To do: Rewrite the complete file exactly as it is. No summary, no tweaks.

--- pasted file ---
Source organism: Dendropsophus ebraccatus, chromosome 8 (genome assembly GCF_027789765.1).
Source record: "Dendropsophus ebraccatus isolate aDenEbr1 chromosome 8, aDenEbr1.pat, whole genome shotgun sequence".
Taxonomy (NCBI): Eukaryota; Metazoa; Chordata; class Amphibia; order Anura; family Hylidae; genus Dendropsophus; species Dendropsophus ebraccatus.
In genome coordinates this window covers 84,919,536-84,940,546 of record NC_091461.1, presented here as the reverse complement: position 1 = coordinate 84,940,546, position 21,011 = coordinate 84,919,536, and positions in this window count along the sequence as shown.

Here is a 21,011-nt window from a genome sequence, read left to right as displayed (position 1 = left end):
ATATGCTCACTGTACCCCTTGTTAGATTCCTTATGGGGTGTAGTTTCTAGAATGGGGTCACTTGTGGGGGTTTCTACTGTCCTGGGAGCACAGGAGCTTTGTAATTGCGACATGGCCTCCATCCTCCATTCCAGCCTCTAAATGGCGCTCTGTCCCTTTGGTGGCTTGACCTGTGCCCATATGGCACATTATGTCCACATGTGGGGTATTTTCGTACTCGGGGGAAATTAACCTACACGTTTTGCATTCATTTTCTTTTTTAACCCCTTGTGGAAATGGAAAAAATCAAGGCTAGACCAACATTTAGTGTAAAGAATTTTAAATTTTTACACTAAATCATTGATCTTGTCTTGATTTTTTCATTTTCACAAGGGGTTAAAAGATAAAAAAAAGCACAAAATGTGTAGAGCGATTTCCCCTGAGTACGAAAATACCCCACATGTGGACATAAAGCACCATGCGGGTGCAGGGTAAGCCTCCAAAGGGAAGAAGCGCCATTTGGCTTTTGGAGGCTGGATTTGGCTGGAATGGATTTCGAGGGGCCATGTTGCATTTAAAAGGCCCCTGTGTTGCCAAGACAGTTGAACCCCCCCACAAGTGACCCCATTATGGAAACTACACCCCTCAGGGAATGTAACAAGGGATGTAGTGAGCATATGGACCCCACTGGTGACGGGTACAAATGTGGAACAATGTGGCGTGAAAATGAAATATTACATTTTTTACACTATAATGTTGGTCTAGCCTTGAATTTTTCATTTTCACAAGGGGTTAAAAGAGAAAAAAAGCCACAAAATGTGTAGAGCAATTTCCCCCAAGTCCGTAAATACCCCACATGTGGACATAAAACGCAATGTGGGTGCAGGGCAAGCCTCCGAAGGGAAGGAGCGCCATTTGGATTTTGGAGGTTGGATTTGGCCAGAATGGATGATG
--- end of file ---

Source organism: Dendropsophus ebraccatus, chromosome 8 (genome assembly GCF_027789765.1).
Source record: "Dendropsophus ebraccatus isolate aDenEbr1 chromosome 8, aDenEbr1.pat, whole genome shotgun sequence".
Taxonomy (NCBI): Eukaryota; Metazoa; Chordata; class Amphibia; order Anura; family Hylidae; genus Dendropsophus; species Dendropsophus ebraccatus.
In genome coordinates this window covers 84,919,536-84,940,546 of record NC_091461.1, presented here as the reverse complement: position 1 = coordinate 84,940,546, position 21,011 = coordinate 84,919,536, and positions in this window count along the sequence as shown.

Here is a 21,011-nt window from a genome sequence, read left to right as displayed (position 1 = left end):
ATATGCTCACTGTACCCCTTGTTAGATTCCTTATGGGGTGTAGTTTCTAGAATGGGGTCACTTGTGGGGGTTTCTACTGTCCTGGGAGCACAGGAGCTTTGTAATTGCGACATGGCCTCCATCCTCCATTCCAGCCTCTAAATGGCGCTCTGTCCCTTTGGTGGCTTGACCTGTGCCCATATGGCACATTATGTCCACATGTGGGGTATTTTCGTACTCGGGGGAAATTAACCTACACGTTTTGCATTCATTTTCTTTTTTAACCCCTTGTGGAAATGGAAAAAATCAAGGCTAGACCAACATTTAGTGTAAAGAATTTTAAATTTTTACACTAAATCATTGATCTTGTCTTGATTTTTTCATTTTCACAAGGGGTTAAAAGATAAAAAAAAGCACAAAATGTGTAGAGCGATTTCCCCTGAGTACGAAAATACCCCACATGTGGACATAAAGCACCATGCGGGTGCAGGGTAAGCCTCCAAAGGGAAGAAGCGCCATTTGGCTTTTGGAGGCTGGATTTGGCTGGAATGGATTTCGAGGGGCCATGTTGCATTTAAAAGGCCCCTGTGTTGCCAAGACAGTTGAACCCCCCCACAAGTGACCCCATTATGGAAACTACACCCCTCAGGGAATGTAACAAGGGATGTAGTGAGCATATGGACCCCACTGGTGACGGGTACAAATGTGGAACAATGTGGCGTGAAAATGAAATATTACATTTTTTACACTATAATGTTGGTCTAGCCTTGAATTTTTCATTTTCACAAGGGGTTAAAAGAGAAAAAAAGCCACAAAATGTGTAGAGCAATTTCCCCCAAGTCCGTAAATACCCCACATGTGGACATAAAACGCAATGTGGGTGCAGGGCAAGCCTCCGAAGGGAAGGAGCGCCATTTGGATTTTGGAGGTTGGATTTGGCCAGAATGGATGATG